Wel­com­ing back the tea set

The Shel­bourne’s Lord Mayor’s Lounge is re­open­ing af­ter a four- month re­fur­bish­ment. Ex­pect the pun­ters to pour in for its new, re­vamped af­ter­noon tea, writes Marie- Claire Digby

The Irish Times Magazine - - AFTERNOON TEA -

‘ If we could open at nine o’clock in the morn­ing, I reckon we could do five sit­tings a day.” Af­ter­noon tea at 9am, surely not? Garry Hughes, ex­ec­u­tive chef at the Shel­bourne Ho­tel, is talk­ing about the in­ces­sant de­mand for reser­va­tions for af­ter­noon tea i n the ho­tel’s Lord Mayor’s Lounge.

Between 900 and 1,000 lav­ish af­ter­noon teas are served there each week, and the dainty sand­wiches, but­ter­milk scones and art­ful pas­tries con­trib­ute al­most ¤ 2 mil­lion in rev­enue to the ho­tel’s cof­fers each year.

“A quiet day in the Lord Mayor’s Lounge is 100 teas, an or­di­nary day is 150,” says Hughes. “When I came here first, the room was do­ing only about 10 or 12 peo­ple a day for af­ter­noon tea. I am amazed by the in­ter­est.”

To cope with de­mand, the first af­ter­noon tea ta­bles at week­ends and on bank hol­i­day Mon­days are seated at 11.30am and ser­vice con­tin­ues, with four two- hour slots, un­til 7.30pm.

The land­mark lounge over­look­ing St Stephen’s Green re­opens on Satur­day af­ter a four- month re­fur­bish­ment project led by Lon­don- based in­te­rior de­signer Guy Oliver, who has also worked on Clar­idge’s, The Con­naught and Num­ber 10 Down­ing Street.

Gone are the squishy arm­chairs and so­fas, re­placed by a more stream­lined ar­range­ment dom­i­nated by a cen­tre­piece leather ban­quette. The colour pal­ette is golden yel­low, pale green, cream and ivory, and an ex­tra 10 seats have been fit­ted in, re­duc­ing those week­end wait lists a lit­tle.

The grand piano is still there and has been joined by a pair of Chi­nois­erie cabi- nets that will serve as pantries. A 19th- cen­tury Water­ford Crys­tal chan­de­lier, orig­i­nal to the ho­tel town­houses, has been re­in­stated.

To co­in­cide with the un­veil­ing of the re­vamped space, a new af­ter­noon tea that has been nine months in the plan­ning is also be­ing launched. “When I saw the draw­ings come in for the room, I knew we had to take it back to a clas­sic tea,” Hughes says, af­ter a se­ries of themed teas cel­e­brat­ing such things as the ho­tel’s Princess Grace con­nec­tion, and Michael Flat­ley’s paint­ings.

For re­search pur­poses, ex­ec­u­tive pas­try chef Caoimhe Hanafin, who de­signed the new tea in con­junc­tion with Hughes, was dis­patched to Lon­don in De­cem­ber, tasked with eat­ing six af­ter­noon teas in two days, tak­ing in the Berke­ley, the Savoy, the Con­naught, the Ritz, the Lang­ham and Rose­wood Lon­don.

“She came back with so much con­fi­dence in what we are do­ing,” Hughes says. Ap­par­ently not all of the Lon­don of­fer­ings tasted as good as they looked. “It’s about vis­ual im­pact first, it’s got to look amaz­ing, but then I want you to be able to close your eyes, and taste. . .”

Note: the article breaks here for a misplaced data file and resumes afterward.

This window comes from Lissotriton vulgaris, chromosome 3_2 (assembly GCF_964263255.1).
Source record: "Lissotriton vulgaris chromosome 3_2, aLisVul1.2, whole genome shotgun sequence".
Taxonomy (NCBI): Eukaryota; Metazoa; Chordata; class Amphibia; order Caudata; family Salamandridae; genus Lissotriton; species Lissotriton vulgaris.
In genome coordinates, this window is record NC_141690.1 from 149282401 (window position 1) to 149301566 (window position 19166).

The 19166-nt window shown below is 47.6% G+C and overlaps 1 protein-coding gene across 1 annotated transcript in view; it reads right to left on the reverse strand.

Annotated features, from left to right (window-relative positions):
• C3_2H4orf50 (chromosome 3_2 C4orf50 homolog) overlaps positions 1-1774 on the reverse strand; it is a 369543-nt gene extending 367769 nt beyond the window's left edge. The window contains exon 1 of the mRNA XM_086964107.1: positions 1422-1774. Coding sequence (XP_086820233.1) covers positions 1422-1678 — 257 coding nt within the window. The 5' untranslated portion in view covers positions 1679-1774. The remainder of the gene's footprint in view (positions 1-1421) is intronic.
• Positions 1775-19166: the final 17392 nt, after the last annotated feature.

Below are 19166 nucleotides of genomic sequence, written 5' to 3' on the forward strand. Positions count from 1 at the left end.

In a new de­par­ture, the en­tire food of­fer­ing is be­ing pre­sented at once, on a spe­cially com­mis­sioned four- tier stand, rather than a rec­tan­gu­lar plat­ter of sand­wiches be­ing served first, fol­lowed by a three- tier cake stand of scones and pas­tries. The move will stream­line the ser­vice and cut down the num­ber of times ser­vice staff will visit the ta­ble.

“I came in for tea with my wife, she thought she was be­ing treated, but I was ac­tu­ally do­ing a time and mo­tion study of how of­ten some­body vis­ited the ta­ble. On av­er­age it was 13- 15 times,” Hughes says. “Some peo­ple could find that in­tru­sive.”

On the bot­tom tier, the ho­tel’s but­ter­milk scones ( up to 1,000 of these are made ev­ery day) are joined by mini- gin­ger­bread loaves, moist and squidgy and fra­grant with spice.

On top of these is the savoury plate, with two each of four types of sand­wich. The ho­tel’s house- smoked salmon is served on a dainty round of Guin­ness and trea­cle bread, with pick­led cu­cum­ber and lemon gel.

“We smoke 10,000 sides of salmon a year,” Hughes says. He cures the fil­lets for between 16 and 24 hours in his spe­cific mix­ture of su­gar and salt. “It is gen­er­ally 2: 1 salt to su­gar. I do the op­po­site, su­gar to salt.” Dots of lemon gel, made by blanch­ing and re­fresh­ing le­mons 10 times, then blitz­ing them and pass­ing them through a sieve, be­fore turn­ing them into a gel, add colour and acid­ity.

Pump­kin seed bread is topped with Ir­ish goat’s cheese, feather- light sliv­ers of cherry tomato, and chives.

Av­o­cado and chicken in a light may­on­naise is the stuff­ing for petite poppy seed rolls. Only the last savoury on the plate, egg may­on­naise and cress, comes in a tra­di­tional fin­ger sand­wich.

“I wanted to avoid a big plate of fin­ger sand­wiches,” Hughes says.

Top­ping the savouries are two iden­ti­cal plates, one per per­son, of ed­i­ble art­works. This reimag­in­ing of the clas­sics sees pan­na­cotta, cheese­cake, lemon driz­zle and choco­late éclair put on their finest fin­ery and join the party.

Hughes sug­gests guests should start with the pan­na­cotta, which is topped with rhubarb jelly, aer­ated rhubarb foam, and a tiny Swiss meringue. The cheese­cake has a sablé bis­cuit base, and the strawberry and vanilla fill­ing has a sur­prise lime jelly cen-

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